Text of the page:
Tuesday, September 11, 2018

Safe sscanf() Usage

The scanf() family of functions (man page) are used to parse ascii input into fields and convert those fields into desired data types.  I have very rarely used them, due to the nature of the kind of software I write (system-level, not application), and I have always viewed the function with suspicion.

Actually, scanf() is not safe.  Neither is fscanf().  But this is only because when an input conversion fails, it is not well-defined where the file pointer is left.  Fortunately, this is pretty easy to deal with - just use fgets() to read a line and then use sscanf().

You can use sscanf() safely, but you need to follow some rules.  For one thing, you should include field widths for pretty much all of the fields, not just strings.  More on the rules later.


Input Validity Checking with sscanf()

I am a great believer in doing a good job of checking validity of inputs (see strtol preferred over atoi).  It's not enough to process your input "safely" (i.e. preventing buffer overflows, etc.), you should also detect data errors and report them.  For example, if I want to input the value "21" and I accidentally type "2`", I want the program to complain and re-prompt, not simply take the value "2" and ignore the "`".

One problem with doing a good job of input validation is that it often leads to lots of checking code.  In strtol preferred over atoi, my preferred code consumes 4 lines, and even that is cheating (combining two statements on one line, putting close brace at end of line).  And that's for a single integer!  What if you have a line with multiple pieces of information on it?

Let's say I have input lines with 3 pipe-separated fields:

  id_num|name|age

where "id_num" and "age" are 32-bit unsigned integers and "name" is alphabetic with a few non-alphas.  We'll further assume that a name must not contain a pipe character.

Bottom line: here is my preferred code:

#define NAME_MAX_LEN 60
. . .
unsigned int id;
char name[NAME_MAX_LEN];
unsigned int age;
int null_ofs;

(void)sscanf(iline,
    "%9u|"  /* id */
    "%" STR(NAME_MAX_LEN) "[-A-Za-z,. ]|"  /* name */
    "%3u\n"  /* age */
    "%n",  /* null_ofs */
    &id, name, &age, &null_ofs);

if (null_ofs == 0 || iline[null_ofs] != '\0') {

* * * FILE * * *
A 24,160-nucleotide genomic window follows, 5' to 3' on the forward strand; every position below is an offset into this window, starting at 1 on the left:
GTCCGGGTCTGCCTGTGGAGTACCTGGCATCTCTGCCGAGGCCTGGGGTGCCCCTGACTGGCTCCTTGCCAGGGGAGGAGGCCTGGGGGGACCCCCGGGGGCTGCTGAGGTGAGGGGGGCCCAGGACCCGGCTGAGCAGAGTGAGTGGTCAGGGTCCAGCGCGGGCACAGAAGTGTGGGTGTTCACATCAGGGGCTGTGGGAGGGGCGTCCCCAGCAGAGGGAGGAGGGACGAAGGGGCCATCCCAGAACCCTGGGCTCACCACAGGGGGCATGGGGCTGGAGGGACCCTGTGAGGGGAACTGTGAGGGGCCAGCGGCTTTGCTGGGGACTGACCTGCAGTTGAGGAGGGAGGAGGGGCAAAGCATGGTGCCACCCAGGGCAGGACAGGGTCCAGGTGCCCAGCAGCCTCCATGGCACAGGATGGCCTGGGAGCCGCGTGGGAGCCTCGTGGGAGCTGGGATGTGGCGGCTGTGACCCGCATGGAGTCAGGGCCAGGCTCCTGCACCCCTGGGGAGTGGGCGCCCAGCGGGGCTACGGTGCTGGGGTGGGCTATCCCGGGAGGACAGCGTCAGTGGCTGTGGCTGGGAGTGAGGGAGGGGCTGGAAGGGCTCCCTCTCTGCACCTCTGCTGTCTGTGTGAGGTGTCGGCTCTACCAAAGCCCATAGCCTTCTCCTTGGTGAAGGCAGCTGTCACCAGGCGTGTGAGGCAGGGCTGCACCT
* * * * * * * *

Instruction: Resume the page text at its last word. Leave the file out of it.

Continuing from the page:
printf("PARSE ERROR!\n");
}


Error Checking

My long-time readers (all one of you!) will take issue with me throwing away the sscanf() return value.  However, it turns out that sscanf()'s return value really isn't as useful as it should be.  It tells you how many successful conversions were done, but doesn't tell you if there was extra garbage at the end of the line.  A better way to detect success is to add the "%n" at the end to get the string offset where conversion stopped, and make sure it is at the end of the string.

If any of the conversions fail, the "%n" will not be assigned, leaving it at 0, which is interpreted as an error.  Or, if all conversions succeed, but there is garbage at the end, "iline[null_ofs]" will not be pointing at the string's null, which is also interpreted as an error.


STR Macro

More interesting is the "STR(NAME_MAX_LEN)" construct.  This is a specialized macro I learned about on StackOverflow:

#define STR2(_s) #_s
#define STR(_s) STR2(_s)

Yes, both macros are needed.  So the construct:
  "%" STR(NAME_MAX_LEN) "[-A-Za-z,. ]"
gets compiled to the string:
  "%60[-A-Za-z,. ]"

So why use that macro?  If I had hard-coded the format string as "%60[-A-Za-z,. ]", it would risk getting out of sync with the actual size of "name" if we find somebody with a 65 character name.  (I would like it even more if I could use "sizeof(name)", but macro expansion and "sizeof()" are handled by different compiler phases.)


Newline Specifier

This one a little subtle.  The third conversion specifier is "%3u\n".  This tells sscanf() to match newline at the end of the line.  But guess what!  If I don't include a newline on the string, the sscanf() call still succeeds, including setting null_ofs to the input string's null.  In my opinion, this is a slight imperfection in sscanf(): I said I needed a newline, but sscanf() accepts my input without the newline.  I suspect sscanf() is counting newline as whitespace, which it knows to skip over.

If I *really* want to require the newline, I can do:

if (iline[null_ofs - 1] != '\n') then ERROR...


Integer Field Widths

Finally, I add field widths to the unsigned integer conversions.  Why?  If you leave it out, then it will do a fine job of converting numbers from 0..4294967295.  But try the next number, 4294967296, and what will you get?  Arithmetic overflow, with a result of 0 (although the C standards do not guarantee that value).  And sscanf() will not return any error.  So I restrict the number of digits to prevent overflow.  The disadvantage is that with "%9u" you cannot input the full range of an unsigned integer.  An alternative is to use "%10Lu" and supply a long long variable.  Then range check it in your code.  Or you could just use "%8x" and have the user input hexidecimal.  Heck, you could even input it as a 10-character string and use strtol()!

I guess "%9u" was good enough for my needs.  I just wish you could just tell sscanf() to stop converting on arithmetic overflow!


Not Perfect

So, any other problems with the above code?  Well, yeah, I guess.  Even though I specify "id" and "age" to be unsigned integers, I notice that sscanf() will allow negative numbers to be inputted.  Sometimes we engineers consider this a feature, not a bug; we like to use 0xFFFFFFFF as a flag value, and it's easier to type "-1".  But I admit it still bothers me.  If I input an age of -1, we end up with the 4-billiion-year-old man (apologies to Mel Brooks).

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